My aim is to extend the circuit 200 feet to the house I will be living in so I can have control over the water supply when power is lost on occasion. I like your idea of extending the circuit with a large enough conductor. That was my thinking about using a #10 or 8 wire to do the extending. Perhaps they wouldn't be large enough?

    My only criticism of your reply was that I used Bolivian Rosewood for the gazebo! lol (and yeah...I've used a few 100 ft extension cords in my day lol)

    I will contact an electrician about the cable you suggested about the extension.

    Thanks so much for your idea and advice! You daMAN

  10. Mar 3, 2017 #9

    jim hardy

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    Just to elaborate a teeny bit on Krater's post

    What gets you in trouble with induction motors is "starting current".
    It's typically five to ten times running current and flows until the motor gets up to its running speed. Current then drops to normal
    If the voltage drop along your wires is enough that the motor can't make it to full speed then current won't drop off. That'll burn up the motor unless a circuit breaker or fuse opens to protect it.

    So you need a voltage&current reading during start.
    You'll hear the motor accelerate. If it's such a fast snappy start that your meter doesn't have time to settle on the reading then you're probably okay.
    Of course, be sure you test it in the well. Centrifugal pump is too easy to start when it's not pumping anything.

    If you find you have to run a bigger wire,,,, hmmm - if the old one has three conductors maybe repurpose it for power to the gazebo? With a 20 amp outlet you could run a cofeepot and toaster out there.
  11. Mar 3, 2017 #10
    Good morning Jim,

    Ive had the shallow well pump running nicely on the #12 wire for about a year...just wasn't smart enough to test it at start up. I'll make sure it's up to snuff.

    Great idea about a cup a joe. This bunch is tooooo funny! (Could be I could hook up a few 100 ft extension cords too)

    Much thanks

  12. Mar 6, 2017 #11

    jim hardy

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    I recently bought , at my scarp metal yard, two hundred feet of #10 in a coil about three feet diameter. There were three conductors twisted together, it is marked TWU suitable for wet location and direct burial. I'm sure it was somebody's well pump feeder they'd bought and found out they didn't need . I buried it in conduit out to a remote carport so i can run a compressor for tools and air up tires out there.

    Number 12 has resistance of 1.588 ohms per thousand feet. see https://en.wikipedia.org/wiki/American_wire_gauge
    So your 400 foot run has round trip resistance of 0.8 X 1.588 = 1.270 4 ohms.
    At 8 amps that'd drop 10,1 volts . That's running current.

    Adding 200 more feet of #10 , which is 1 ohm per thousand feet, will add 0.4 ohms , dropping 3.2 more volts when running.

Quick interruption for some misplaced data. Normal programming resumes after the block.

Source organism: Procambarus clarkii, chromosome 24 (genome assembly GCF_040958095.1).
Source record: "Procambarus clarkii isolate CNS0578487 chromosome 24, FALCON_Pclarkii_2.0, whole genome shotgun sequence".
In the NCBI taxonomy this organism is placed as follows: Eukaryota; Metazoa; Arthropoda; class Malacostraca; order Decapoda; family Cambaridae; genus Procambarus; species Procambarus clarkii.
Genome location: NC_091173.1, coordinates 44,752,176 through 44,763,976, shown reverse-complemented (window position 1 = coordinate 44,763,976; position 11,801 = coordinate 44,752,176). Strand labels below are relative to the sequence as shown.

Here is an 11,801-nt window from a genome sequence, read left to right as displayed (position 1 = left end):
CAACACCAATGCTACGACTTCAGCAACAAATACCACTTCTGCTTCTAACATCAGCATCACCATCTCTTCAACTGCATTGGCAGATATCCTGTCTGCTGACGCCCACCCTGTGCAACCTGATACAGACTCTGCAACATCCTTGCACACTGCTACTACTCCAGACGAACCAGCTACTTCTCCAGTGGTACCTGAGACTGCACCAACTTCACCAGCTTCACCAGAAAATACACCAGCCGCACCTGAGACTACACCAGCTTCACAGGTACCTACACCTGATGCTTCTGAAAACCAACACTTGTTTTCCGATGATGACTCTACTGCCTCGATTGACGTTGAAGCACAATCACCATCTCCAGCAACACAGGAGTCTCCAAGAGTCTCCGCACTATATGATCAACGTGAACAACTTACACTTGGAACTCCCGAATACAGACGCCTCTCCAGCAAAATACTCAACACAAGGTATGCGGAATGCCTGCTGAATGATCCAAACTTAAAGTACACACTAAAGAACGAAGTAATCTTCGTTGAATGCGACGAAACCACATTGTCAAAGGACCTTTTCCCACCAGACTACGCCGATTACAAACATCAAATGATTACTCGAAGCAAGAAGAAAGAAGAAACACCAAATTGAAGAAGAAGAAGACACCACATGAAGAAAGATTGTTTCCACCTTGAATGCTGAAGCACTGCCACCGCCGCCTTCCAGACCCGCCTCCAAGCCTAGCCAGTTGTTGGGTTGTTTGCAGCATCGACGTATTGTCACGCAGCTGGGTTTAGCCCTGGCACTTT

If you're going to have trouble it'll be at starting.
    See if your pump motor has on its nameplate an entry LRA (for Locked Rotor Amps) or KVA CODE (a clue to starting current)

    LRA is what the motor draws when starting .

    KVA code is how many KVA it draws when starting, they give it in KVA per hp
    example: your 2hp motor, if it's a code F would draw about 5.3 X 2 = 10.6 kva when starting.
    Amps = KVA/KV, so at 230volts(0.23KV) that'd be 10.6 / 0.23 = 48 amps.

    You don't have to meet that 5% voltage criterion during start because the pump is easy to turn until it begins lifting water.
    Instructions i've read say if you make 5% running at full load you'll be okay .
    That's why you need to listen to it - does it accelerate smoothly up to full speed ? If it labors in that last little bit of startup , well you're approaching the limit.

    That's the logic behind your testing.

    Good Luck !
  13. Mar 7, 2017 #12
    Hmm...re-reading post #8 got me thinking... You said the purpose of this wiring extension was to, "have control over the water supply when power is lost on occasion." Can you illustrate this intent a little further? Because as I understand it so far, you have a well pump that is fed from another structure with its own electrical supply. If by "have control over" you mean to say that you can supply standby power from one structure but not the other, then what you're proposing will be needed. However if this is simply some sort of load-shedding application and you just want to be able to remotely shut off the pump even when you're not in the building it's supplied from, well then you only need conductors capable of carrying a signal, not the full current of the pump. Contactors in the size you're after are inexpensive, and one might be able to get by with a few hundred feet of #14 run from the primary residence to the adjacent structure with the overcurrent device feeding the pump. Tell me if i'm completely off the mark here.